It becomes important then to treat and regard our rehearsal processes as dialectical observations. Observing not only the object or product, but the idea of their transformations and evolutions. We put too much value on the final product, as proved by the millions poured to stage a commercial main-stream West-End production. Rather, theatre should start looking at the process, as showed by international practices. Making Contemporary Theatre, edited by Jen Harvie and Andy Lavender, deals with the current trends of devised theatre approaches, and looks towards anti-directorial practices in the rehearsal room. Forced Entertainment, a British and German company, aims at making their performances a more collaborative process. They are known for focusing on examining the relationship between audience and performer, questioning why this relationship can be so dynamic. The company, however, still suffers from having a hierarchical structure which grants them the access to funding from different sources. Thomas Ostermeier, a German theatre director, developed the modern re-interpretation of regietheater by bringing it into the realm of realism, instead of adopting the post dramatic elements that dominated before it. Regietheater consists in adapting a piece of work and placing it in a contemporary setting. There are more ideas behind it, which, alongside the discussion of its influences and political power, shall be left to another article. Ostermeier’s production practices reflect an actor-performer and director collaboration which leads to the abolishment of hierarchy within the rehearsal space. Theatre-makers should become less possessive about their performances and products, as it is impossible to perfectly give shape to an idea exactly as it is conceived. Instead, they should pay attention to the making, allow a natural and organic process to occur during rehearsals, and regard this as a collection of dialectical experience. Having a concept is acceptable, but the current parameters of envisioning a “final product” will not serve the post-covid economical and statistical crash which is waiting around the corner.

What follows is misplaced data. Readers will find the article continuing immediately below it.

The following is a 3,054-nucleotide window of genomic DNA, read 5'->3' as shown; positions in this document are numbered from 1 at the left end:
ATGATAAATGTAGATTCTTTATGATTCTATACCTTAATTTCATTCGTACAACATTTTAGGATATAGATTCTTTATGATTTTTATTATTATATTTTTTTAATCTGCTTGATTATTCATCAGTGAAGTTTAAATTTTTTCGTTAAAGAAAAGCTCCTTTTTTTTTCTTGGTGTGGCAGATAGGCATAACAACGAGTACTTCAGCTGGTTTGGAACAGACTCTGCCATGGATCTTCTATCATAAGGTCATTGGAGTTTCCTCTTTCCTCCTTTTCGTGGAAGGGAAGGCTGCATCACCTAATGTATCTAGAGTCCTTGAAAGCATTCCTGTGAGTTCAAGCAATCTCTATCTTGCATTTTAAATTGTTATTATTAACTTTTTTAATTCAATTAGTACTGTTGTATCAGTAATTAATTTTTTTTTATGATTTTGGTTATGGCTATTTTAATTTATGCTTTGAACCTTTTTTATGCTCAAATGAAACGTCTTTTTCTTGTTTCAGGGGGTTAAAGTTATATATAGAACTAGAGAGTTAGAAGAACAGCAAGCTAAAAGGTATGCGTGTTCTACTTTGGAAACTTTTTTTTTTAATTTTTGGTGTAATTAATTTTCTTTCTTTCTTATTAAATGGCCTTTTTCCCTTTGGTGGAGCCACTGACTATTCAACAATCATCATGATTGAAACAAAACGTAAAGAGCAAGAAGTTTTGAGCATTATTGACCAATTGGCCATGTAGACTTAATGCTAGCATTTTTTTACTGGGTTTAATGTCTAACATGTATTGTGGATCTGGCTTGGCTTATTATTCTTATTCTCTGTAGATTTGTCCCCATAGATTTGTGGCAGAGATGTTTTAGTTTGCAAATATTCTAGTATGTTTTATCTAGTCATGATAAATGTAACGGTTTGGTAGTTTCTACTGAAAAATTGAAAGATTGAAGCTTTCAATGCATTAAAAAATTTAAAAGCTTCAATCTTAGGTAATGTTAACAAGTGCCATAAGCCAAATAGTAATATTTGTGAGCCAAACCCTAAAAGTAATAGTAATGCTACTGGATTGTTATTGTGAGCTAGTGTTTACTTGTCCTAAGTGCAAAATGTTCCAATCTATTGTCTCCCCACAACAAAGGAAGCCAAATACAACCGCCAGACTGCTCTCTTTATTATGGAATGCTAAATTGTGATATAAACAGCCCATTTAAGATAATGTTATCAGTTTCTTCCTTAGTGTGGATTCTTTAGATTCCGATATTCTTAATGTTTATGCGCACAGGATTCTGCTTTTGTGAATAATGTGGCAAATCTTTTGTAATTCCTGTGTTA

What is the future like for theatre? The question could remain answered for a very long time. Like Alan Sugar, who’s interested in pushing people back to work so that businesses will pay for his commercially rented blocks in the Southbank, Andrew Lloyd Webber is calling for the return of theatre to supplement his wealth. The bottom line is people love theatre. Or do they? At this current moment in time, a small minority is calling out for the return and survival of the Arts, with high-status performers being the only ones to be heard. It is not, however, an overwhelming majority of the public. That is because it does not serve them. The commercial sector has made theatre London-metropolitan centric. In the time before Thatcher, theatre was performed all over the country and not specifically within theatre venues. As mentioned before, community halls and town centres across the country enjoyed a plethora of arts and culture. When money runs dry for small theatre companies, what will they do? They must return to form: bring back the politically engaged theatre that ran in the very same halls; make theatre about the process, rather than focusing on the profitable results; produce art that reflect – as it should – society. Commercial theatre might live on, but if that is the only answer left to theatre, then it will not be a true representation of what once was. Let’s fight this trend and fight for a new and better return to a world that may benefit society as a whole, and the not the wealthy few.